Critics of Trump’s foreign policy knock the administration’s approach to the world: They say the U.S. is ceding its role in the world by taking steps such as restricting refugee admissions and by focusing on hard power. Susan Rice, who was former President Barack Obama’s national security adviser, has said the administration’s approach to refugees makes the U.S. “weaker not stronger.”

Staff Mantra

In his first speech to the State Department staff, Tillerson said his primary goal was to keep them safe, offering little in the way of a foreign policy vision. Instead he offered a message he has since repeated, saying he wanted employees to abide by the principles of respect, accountability and honesty. That left some who were seeking a broader definition of priorities dismayed.

The Turkey visit encapsulated many of those concerns. Ahead of the country’s April 16 referendum, supporters of the proposed constitutional changes say handing Erdogan sweeping new authority is the only way to achieve the stability that society craves and businesses need to thrive. Opponents say backing the changes is an invitation to dictatorship, particularly since Erdogan, already the most dominant Turkish leader in eight decades, jailed or fired more than 100,000 perceived enemies after rogue army officers attempted a coup in July.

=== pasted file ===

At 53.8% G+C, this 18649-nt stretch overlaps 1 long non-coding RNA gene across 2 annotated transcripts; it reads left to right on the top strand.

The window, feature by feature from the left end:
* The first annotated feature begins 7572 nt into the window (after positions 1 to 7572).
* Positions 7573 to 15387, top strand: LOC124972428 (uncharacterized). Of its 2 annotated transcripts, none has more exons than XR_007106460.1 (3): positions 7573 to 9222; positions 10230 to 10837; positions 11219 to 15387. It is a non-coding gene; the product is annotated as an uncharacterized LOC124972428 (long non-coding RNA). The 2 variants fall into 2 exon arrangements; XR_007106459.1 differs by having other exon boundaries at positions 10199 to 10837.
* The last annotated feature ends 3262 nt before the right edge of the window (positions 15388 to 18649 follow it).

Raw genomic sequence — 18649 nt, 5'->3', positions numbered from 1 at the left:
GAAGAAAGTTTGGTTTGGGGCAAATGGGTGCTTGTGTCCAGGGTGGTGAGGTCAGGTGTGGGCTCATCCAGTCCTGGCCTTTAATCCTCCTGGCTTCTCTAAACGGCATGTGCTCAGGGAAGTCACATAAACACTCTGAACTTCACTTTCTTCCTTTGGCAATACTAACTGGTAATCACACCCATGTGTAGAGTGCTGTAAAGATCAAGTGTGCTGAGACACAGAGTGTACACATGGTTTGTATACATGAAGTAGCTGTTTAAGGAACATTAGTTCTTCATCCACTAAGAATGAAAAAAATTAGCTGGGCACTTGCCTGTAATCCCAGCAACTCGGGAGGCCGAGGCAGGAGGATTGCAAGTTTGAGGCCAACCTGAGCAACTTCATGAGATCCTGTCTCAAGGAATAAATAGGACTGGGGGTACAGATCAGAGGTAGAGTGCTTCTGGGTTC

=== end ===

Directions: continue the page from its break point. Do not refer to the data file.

Kerry denounced Erdogan’s post-putsch crackdown as violating NATO’s standards of democracy, prompting the military alliance’s secretary general to issue a statement of reassurance that Turkey’s membership wasn’t in doubt.


“I am struck by the extent to which the U.S. has so far stood by Ankara even as it slips ever more towards appearing as anti-Western,” said William Park, a lecturer at King’s College, London University, who studies Turkish politics. “I guess use of the Incirlik base and such intelligence cooperation as there might be, plus the myriad NATO facilities in the country, all oblige governments to take a deep breath.”

Tillerson hasn’t stayed entirely out of the human rights debate. In China this month, he said in a briefing alongside Foreign Minister Wang Yi that the U.S. would “continue to advocate for universal values such as human rights and religious freedom.” And the State Department issued a statement on March 26 saying the arrest of hundreds of anticorruption protesters in Russia was “an affront to core democratic values.”

Tillerson’s stance isn’t entirely new, reflecting a difference between Democrats and Republicans going back at least to Richard Nixon, according to Richard Boucher, an assistant secretary of state under secretaries from both parties.

“We went from Jimmy Carter starting to have a serious human rights policy to Ronald Reagan backing off on anything except Communists, and before that I don’t think Nixon and Kissinger were ever accused of having a human rights policy,” Boucher said.

At the same time Boucher said other countries do pay attention to U.S. expressions of values, and by championing them, American officials can persuade others to follow.

“The art of the deal is not the same as creating an international environment where the United States prospers,” Boucher said, referencing the title of Trump’s book from the 1980s. “If you just go for this deal and that deal, you’re missing a bigger picture of what the United State stands for in the world, how the United States molds conditions so that others have to play our game instead of us playing theirs.”

— With assistance by Selcan Hacaoglu